2012 Olympics: Michael Phelps and Usain Bolt Confirm Their Legacies in London

Trent Stutzman@@trentstutzmanContributor IIIAugust 14, 2012

LONDON, ENGLAND - AUGUST 11:  Usain Bolt of Jamaica celebrates with the crowd afte winning gold and setting a new world record of 36.84 during the Men's 4 x 100m Relay Final on Day 15 of the London 2012 Olympic Games at Olympic Stadium on August 11, 2012 in London, England.  (Photo by Stu Forster/Getty Images)
Stu Forster/Getty Images

One of the great thrills in sports is watching the underdog break through unimaginable odds to claim victory.

It’s why Tebowmania took the nation by storm during football season, only to be surpassed by Linsanity in February.

It’s why Al Michael’s call, “Do you believe in miracles? Yes!” is one of the most legendary ever, and always will be.

And it’s why every IU basketball fan will always remember every intricate detail leading up to, during and after that fateful basketball game back on December 10, 2011.

But the 2012 Olympics gave us a chance to see the other side of the "dog" spectrum, if you will. Two top dogs, each seeking to complete their legacies that began in prior Olympic Games, came to London and left no doubt in anyone’s mind that they were the best ever at their respective sports.

First, Michael Phelps had to prove he was not just the greatest swimmer, but maybe the best Olympian of all-time.

Coming into the games, all the hype surrounded fellow American Ryan Lochte. Phelps admitted he didn’t train as hard for London as he did for Athens or Beijing, and Lochte claimed 2012 was his time.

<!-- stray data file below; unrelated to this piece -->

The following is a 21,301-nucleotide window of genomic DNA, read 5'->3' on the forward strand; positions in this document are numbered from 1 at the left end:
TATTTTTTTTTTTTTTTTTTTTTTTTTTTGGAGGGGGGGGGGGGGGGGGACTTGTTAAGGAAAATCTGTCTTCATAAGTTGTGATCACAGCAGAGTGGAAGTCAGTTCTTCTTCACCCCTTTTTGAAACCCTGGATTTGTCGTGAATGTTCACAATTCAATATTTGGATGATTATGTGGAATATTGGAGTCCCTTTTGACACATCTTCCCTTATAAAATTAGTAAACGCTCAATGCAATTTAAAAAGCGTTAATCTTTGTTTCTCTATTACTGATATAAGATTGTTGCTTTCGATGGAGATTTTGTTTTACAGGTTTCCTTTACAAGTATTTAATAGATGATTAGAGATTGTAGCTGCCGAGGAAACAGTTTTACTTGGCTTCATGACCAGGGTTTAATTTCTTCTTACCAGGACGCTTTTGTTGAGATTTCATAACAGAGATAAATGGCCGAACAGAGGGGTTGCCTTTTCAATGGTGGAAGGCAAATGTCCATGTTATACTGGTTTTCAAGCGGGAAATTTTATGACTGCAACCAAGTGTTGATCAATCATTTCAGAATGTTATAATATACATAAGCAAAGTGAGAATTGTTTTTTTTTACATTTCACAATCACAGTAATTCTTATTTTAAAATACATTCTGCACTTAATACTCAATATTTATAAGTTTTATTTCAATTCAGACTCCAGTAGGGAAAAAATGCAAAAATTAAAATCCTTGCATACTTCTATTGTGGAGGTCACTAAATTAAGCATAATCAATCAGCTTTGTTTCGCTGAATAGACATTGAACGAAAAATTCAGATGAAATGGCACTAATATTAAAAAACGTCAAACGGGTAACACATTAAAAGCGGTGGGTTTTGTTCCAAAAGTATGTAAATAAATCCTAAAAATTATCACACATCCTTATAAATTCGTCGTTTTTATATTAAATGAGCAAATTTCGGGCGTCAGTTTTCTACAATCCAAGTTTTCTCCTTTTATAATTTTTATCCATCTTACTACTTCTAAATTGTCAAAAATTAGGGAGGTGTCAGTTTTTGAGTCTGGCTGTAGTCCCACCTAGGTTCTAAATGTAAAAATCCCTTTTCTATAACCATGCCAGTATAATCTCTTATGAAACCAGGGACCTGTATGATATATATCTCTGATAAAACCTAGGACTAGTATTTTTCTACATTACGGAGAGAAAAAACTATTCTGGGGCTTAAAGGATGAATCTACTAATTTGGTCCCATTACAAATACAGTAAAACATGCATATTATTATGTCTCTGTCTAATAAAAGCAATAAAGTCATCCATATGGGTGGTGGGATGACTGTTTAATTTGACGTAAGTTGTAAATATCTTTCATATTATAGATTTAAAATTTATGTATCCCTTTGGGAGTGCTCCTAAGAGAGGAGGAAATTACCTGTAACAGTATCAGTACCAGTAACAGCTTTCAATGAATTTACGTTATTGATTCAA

So much for that. Lochte did leave London with two golds, two silvers and a bronze, but Phelps stole the show again with four golds and two silvers.

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It didn’t live up to his eight-gold-medal performance in Beijing, but it left an exclamation point at the end of his historic career. Phelps left the Olympics with 22 total medals, the most all-time by four.

Oh, and 18 of those medals are gold, which doubles the amount of four others tied for second all-time.

Then, there was Usain Bolt. Like Phelps, many were questioning if he could continue his dominance in London. He had his own fellow countryman rising up, trying to make his own mark in the Olympics. But Yohan Blake—and everyone else, for that matter—didn’t stand a chance against Bolt.

He became the first sprinter ever to win both the 100-meter and the 200-meter in consecutive Olympics, and we’re still not sure if he finally gave it his all in any of those races.

Bolt couldn’t break the world records in either of those events like he did in Beijing, but he set the bar so high (or low), those sprinting records will both probably become one of sports’ most unbreakable, along with Cy Young’s 511 wins, Bill Russell’s 11 championships and Wayne Gretzky’s 2,857 career points, among others.

Many people would have liked to see Lochte or Blake pull the Olympic upset and dethrone the king of their sport. It would have been a great storyline, another underdog defeating the almighty stalwart.

But do you know what’s better than the ultimate upset? The ultimate champion.

No one ever complains about the boredom of watching Michael Jordan, Muhammad Ali or Wayne Gretzky win all the time. The spectators lucky enough to see these legends in their prime only rave about how special it was to witness such greatness.

Well, now you can tell your kids and grandchildren about Michael Phelps and Usain Bolt. There sure won’t be any others like them, at least not for a long, long time.

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